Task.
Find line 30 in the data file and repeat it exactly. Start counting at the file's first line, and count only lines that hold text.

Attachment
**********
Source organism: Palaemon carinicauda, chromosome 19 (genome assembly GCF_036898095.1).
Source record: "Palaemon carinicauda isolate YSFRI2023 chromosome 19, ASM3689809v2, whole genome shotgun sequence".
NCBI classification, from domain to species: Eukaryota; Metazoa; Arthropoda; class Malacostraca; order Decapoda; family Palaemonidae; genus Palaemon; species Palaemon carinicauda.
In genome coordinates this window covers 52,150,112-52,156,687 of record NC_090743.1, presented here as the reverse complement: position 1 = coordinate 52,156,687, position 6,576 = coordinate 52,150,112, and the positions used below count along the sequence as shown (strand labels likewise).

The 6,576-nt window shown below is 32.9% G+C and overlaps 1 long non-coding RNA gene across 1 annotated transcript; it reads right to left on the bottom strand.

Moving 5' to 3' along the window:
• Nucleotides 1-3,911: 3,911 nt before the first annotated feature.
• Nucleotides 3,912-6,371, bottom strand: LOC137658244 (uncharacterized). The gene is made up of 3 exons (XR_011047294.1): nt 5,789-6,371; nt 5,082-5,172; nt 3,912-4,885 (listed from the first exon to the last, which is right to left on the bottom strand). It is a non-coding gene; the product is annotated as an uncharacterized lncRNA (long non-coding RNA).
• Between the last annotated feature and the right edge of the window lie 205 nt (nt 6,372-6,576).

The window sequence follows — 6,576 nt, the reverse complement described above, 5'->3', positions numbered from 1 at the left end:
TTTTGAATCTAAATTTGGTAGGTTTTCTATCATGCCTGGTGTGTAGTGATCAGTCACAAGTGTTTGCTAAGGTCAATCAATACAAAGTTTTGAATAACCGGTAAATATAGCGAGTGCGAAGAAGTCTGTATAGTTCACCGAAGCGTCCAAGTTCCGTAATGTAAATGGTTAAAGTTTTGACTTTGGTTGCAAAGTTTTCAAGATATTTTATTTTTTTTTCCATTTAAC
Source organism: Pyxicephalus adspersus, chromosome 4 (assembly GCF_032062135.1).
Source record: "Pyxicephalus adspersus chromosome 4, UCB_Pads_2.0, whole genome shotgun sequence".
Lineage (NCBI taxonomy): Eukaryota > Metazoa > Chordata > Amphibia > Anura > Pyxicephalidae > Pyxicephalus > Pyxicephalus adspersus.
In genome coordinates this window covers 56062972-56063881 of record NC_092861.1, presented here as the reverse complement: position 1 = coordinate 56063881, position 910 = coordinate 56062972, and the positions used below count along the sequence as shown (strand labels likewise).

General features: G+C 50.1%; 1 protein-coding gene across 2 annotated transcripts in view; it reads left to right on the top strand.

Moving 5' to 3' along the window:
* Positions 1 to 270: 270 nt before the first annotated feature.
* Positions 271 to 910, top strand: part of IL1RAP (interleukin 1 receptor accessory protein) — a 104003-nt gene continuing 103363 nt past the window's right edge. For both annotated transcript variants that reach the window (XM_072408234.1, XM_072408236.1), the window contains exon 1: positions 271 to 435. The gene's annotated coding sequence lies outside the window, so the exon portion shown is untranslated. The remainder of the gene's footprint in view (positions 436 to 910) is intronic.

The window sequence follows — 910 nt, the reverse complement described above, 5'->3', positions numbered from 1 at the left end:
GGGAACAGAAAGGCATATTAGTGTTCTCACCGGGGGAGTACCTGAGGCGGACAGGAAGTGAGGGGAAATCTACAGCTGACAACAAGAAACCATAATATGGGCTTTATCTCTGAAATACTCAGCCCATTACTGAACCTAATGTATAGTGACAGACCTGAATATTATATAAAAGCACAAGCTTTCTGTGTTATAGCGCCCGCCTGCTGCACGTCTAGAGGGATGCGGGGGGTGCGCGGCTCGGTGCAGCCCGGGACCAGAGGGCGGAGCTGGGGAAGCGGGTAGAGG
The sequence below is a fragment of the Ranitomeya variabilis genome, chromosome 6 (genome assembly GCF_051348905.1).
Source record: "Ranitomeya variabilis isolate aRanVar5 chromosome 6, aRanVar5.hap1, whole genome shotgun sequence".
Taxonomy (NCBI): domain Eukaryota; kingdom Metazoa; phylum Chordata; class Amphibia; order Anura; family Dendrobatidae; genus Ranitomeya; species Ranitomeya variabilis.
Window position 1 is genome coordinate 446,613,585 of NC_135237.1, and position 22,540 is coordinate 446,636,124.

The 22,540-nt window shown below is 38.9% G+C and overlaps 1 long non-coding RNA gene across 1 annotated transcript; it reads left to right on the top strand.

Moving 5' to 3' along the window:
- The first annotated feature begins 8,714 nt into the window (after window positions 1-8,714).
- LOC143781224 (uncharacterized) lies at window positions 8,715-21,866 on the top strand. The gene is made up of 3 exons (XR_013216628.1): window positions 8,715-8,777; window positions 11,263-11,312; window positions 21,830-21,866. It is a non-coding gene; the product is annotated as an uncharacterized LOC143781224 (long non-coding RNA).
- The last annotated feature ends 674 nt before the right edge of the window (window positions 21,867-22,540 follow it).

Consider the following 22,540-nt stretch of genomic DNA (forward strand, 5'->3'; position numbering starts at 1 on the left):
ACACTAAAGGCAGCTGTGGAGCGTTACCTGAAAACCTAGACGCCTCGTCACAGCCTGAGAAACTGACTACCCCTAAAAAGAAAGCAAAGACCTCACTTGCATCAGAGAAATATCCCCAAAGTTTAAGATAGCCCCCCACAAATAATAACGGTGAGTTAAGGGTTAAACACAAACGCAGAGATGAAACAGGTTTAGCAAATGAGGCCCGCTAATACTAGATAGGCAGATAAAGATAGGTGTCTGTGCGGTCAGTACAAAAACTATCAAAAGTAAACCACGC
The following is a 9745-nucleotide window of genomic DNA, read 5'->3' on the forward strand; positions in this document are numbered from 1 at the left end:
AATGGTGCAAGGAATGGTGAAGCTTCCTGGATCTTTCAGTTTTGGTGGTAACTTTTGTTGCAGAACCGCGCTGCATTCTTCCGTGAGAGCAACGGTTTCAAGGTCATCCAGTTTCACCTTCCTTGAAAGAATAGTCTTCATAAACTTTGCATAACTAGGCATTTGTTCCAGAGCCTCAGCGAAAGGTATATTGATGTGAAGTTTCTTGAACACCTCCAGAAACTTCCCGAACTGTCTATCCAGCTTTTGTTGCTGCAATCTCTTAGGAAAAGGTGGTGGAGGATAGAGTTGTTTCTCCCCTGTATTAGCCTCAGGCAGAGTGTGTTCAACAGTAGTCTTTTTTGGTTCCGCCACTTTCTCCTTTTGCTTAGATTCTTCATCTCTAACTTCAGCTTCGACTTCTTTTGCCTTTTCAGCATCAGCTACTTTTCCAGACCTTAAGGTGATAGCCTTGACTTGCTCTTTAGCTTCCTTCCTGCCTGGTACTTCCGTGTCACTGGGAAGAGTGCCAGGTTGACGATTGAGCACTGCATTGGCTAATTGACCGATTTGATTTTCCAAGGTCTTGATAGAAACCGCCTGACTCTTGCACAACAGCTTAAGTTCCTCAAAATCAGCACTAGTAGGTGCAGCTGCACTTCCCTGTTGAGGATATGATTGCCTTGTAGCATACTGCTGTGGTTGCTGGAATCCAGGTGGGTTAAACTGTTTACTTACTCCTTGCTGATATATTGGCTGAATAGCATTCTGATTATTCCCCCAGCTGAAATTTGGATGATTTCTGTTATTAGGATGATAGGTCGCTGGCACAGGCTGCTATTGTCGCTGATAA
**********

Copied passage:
- The last annotated feature ends 674 nt before the right edge of the window (window positions 21,867-22,540 follow it).